Weigh 150g wheat flour into TM5 bowl; stir 30 seconds on speed 4-5 watching through hole in the lid to ensure dough is pulled down through centre of the bowl, then set to knead for 1 ½ minutes
Prepare loaf pan(s) by lightly oiling each and sprinkling liberally with bread crumbs or freshly ground wheat flour; shake out remainder of crumbs or flour
Remove dough from TM5 bowl and divide equally into loaf pans; place into cool oven (oven must not be pre-heated)
Heat oven to 200 °C (392°F) in bake mode; set timer for one 1 hour; remove bread from oven; set on rack to cool for at least one 1 hour (bake time is the same regardless of the size of the loaves)
This is a highly saturated dough with 700g flour, 75g starter and 665g water; therefore, it is very sticky and difficult to shape into a loaf, thus the importance of the loaf pan.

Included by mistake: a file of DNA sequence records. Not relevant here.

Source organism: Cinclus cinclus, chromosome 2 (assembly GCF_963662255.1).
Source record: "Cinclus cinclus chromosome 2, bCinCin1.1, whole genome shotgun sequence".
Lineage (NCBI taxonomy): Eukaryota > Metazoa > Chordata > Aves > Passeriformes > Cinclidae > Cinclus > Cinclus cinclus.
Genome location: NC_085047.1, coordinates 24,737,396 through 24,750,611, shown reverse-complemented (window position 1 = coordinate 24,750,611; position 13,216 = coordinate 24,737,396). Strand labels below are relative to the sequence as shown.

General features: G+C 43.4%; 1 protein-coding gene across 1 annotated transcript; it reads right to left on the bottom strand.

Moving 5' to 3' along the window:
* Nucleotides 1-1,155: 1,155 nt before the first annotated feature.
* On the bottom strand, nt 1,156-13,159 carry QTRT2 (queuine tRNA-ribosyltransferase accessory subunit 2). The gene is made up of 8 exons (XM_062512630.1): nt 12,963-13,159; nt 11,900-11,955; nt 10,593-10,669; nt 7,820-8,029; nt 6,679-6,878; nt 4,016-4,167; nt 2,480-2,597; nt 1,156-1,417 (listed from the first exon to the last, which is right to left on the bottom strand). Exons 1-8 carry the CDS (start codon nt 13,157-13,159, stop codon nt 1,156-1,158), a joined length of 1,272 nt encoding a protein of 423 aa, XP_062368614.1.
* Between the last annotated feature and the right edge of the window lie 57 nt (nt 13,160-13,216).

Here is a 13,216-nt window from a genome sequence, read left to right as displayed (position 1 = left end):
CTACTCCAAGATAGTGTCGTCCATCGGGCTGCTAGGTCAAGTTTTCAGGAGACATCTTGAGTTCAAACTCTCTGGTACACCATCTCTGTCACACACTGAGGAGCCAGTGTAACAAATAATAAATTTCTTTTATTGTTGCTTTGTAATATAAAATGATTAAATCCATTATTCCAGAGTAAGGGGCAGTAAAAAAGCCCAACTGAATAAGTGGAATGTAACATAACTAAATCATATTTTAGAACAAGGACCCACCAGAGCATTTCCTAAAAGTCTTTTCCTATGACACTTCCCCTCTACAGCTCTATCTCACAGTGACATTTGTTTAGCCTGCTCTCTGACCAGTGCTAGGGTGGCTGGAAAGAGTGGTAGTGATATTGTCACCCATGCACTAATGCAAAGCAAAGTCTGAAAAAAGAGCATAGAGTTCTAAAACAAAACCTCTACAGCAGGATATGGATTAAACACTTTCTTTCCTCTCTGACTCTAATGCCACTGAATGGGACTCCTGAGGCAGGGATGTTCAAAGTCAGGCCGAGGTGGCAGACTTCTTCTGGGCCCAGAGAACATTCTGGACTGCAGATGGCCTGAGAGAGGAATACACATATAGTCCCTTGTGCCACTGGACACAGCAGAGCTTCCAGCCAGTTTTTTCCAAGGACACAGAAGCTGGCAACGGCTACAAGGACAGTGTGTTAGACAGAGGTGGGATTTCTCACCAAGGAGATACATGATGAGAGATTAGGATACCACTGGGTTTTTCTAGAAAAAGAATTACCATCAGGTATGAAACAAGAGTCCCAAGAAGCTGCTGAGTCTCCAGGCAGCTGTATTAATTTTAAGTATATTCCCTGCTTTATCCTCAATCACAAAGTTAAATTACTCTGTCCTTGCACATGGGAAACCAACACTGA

If you have never made a dense, moist rye bread before, it is important to note that the is not like a typical bread dough. Please see the photo in the post of the dough consistency. It would not be possible to knead this dough with ones hands.
If you cannot find the powder, mill 100 grams of the seeds in the Thermomix
Turn the machine on at speed 10 with the MC in place
Pour the seeds into the TM bowl through the hole in the lid while the MC is in place (carefully ensure the seeds get into the bowl within the first 30 seconds)
Turbo for 2 seconds 3 times
You now have gorgeous Fenugreek Powder!
Diastatic Malt Powder
Recipe can be found here
Rye Sourdough Starter
Recipe can be found here
Below is a vision of wonder. Yes, I do work to develop recipes that you will find successful, every time. I usually don’t learn such painful lessons, but there is always a lot to learn!
Now, I am not a particularly religious person. Religious enough, I suppose, but this bread begs a reference to the greatest Bible quotes of all time Matthew 4:4: It is written Man shall not live by bread alone…. but he could, with this bread… and then this one, John 6:50-71: This is the bread which cometh down from heaven, that a man may eat thereof, and not die. And I can assure you, if you make this bread, you will most definitely live longer! I promise.